During the night this woman’s child died, because she rolled over on top of it. So she got up in the middle of the night and took my son from next to me, while your servant was sleeping, and put it in her arms; and she laid her dead child in my arms. When I awoke in the morning to feed my child from my breast, there it was, dead. But when I took a closer look later in the morning, why, it wasn’t my son at all — not the one I gave birth to!” The other woman broke in, “No! The living one is my son, and the dead one is your son!”
The first one said, “No! The dead one is your son and the living one is my son!” This is how they spoke in the presence of the king.
Then the king said, “This woman says, ‘The living one is my son; your son is the dead one’; while the other says, ‘No, the dead one is your son, and the living one is my son.’ Bring me a sword,” said the king. They brought a sword to the king. The king said, “Cut the living child in two; give half to the one and half to the other.”
At this, the woman to whom the living child belonged addressed the king, because she felt so strongly toward her son: “Oh, my lord, give her the living child; you mustn’t kill it!” But the other one said, “It will be neither yours nor mine. Divide it up!”
Then the king answered, “Give the living child to the first woman, don’t kill it, because she is its mother.”
All Isra’el heard of the decision the king had made and held the king in awe, for they saw that God’s wisdom was in him, enabling him to render justice properly.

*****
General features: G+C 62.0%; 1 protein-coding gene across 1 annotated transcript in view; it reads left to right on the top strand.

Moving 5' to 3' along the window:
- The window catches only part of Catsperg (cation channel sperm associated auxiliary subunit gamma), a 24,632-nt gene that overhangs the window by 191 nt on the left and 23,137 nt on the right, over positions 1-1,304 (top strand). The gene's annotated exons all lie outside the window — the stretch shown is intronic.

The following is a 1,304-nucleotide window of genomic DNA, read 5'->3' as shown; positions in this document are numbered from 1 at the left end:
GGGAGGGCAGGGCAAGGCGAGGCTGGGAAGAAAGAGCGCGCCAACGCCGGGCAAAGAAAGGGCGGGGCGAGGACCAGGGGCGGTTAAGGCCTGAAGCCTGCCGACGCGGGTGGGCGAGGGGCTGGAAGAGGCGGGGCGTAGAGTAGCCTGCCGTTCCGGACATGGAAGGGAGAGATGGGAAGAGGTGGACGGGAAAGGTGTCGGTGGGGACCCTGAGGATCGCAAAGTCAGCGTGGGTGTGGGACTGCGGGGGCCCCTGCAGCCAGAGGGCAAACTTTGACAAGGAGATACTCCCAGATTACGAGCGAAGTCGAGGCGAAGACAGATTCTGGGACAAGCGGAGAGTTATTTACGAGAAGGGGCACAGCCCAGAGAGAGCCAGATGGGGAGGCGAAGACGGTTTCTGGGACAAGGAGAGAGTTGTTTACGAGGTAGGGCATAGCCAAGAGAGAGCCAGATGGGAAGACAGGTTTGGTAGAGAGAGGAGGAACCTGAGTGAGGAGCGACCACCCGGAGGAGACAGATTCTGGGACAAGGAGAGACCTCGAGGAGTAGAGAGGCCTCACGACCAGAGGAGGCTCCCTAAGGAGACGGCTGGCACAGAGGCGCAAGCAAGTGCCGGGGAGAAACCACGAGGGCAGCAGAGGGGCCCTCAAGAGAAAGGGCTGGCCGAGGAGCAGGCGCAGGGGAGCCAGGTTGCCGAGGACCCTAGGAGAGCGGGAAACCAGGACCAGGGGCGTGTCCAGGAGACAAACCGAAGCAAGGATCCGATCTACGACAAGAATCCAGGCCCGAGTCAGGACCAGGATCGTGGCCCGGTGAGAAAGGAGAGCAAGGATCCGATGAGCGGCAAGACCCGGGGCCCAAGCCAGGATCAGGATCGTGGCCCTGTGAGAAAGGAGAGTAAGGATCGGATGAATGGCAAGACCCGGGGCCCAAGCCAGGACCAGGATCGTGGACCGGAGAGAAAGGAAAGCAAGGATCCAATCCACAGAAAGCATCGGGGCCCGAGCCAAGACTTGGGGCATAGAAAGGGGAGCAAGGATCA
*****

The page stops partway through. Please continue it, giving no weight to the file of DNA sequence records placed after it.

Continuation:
Notes on the Scripture
This story is one of the greatest and most familiar in the Bible; anyone who went to Sunday school as a child will remember it. Its anecdotal nature and reliance upon universal human characteristics make it easily understandable, and the clever twist makes it entertaining.
The proceedings are undignified — this is more Judge Judy than Queen's Bench — and the author makes note that the litigants' familiarity and coarseness are not the norm, in a slightly shocked side comment: “This is how they spoke in the presence of the king.” But the purpose of the story is twofold, and the ribald proceedings help with one of them: to demonstrate Solomon's wisdom to the common folk and spread his reputation throughout Israel, giving his subjects confidence in him and enhancing his support.
The other purpose, of course, is to give a concrete example of the effectiveness of the preceding verses (where Solomon asked God for wisdom). So God grants Solomon wisdom in verses 1-15, and in verses 16-28 we immediately see the gift exemplified. Moreover, we see the breadth of wisdom with which he is blessed: He will have the deeper, more educated type of wisdom, which becomes abundantly clear from his writings in Proverbs and Ecclesiastes. But he also has “street smarts”, a high degree of what we call common sense.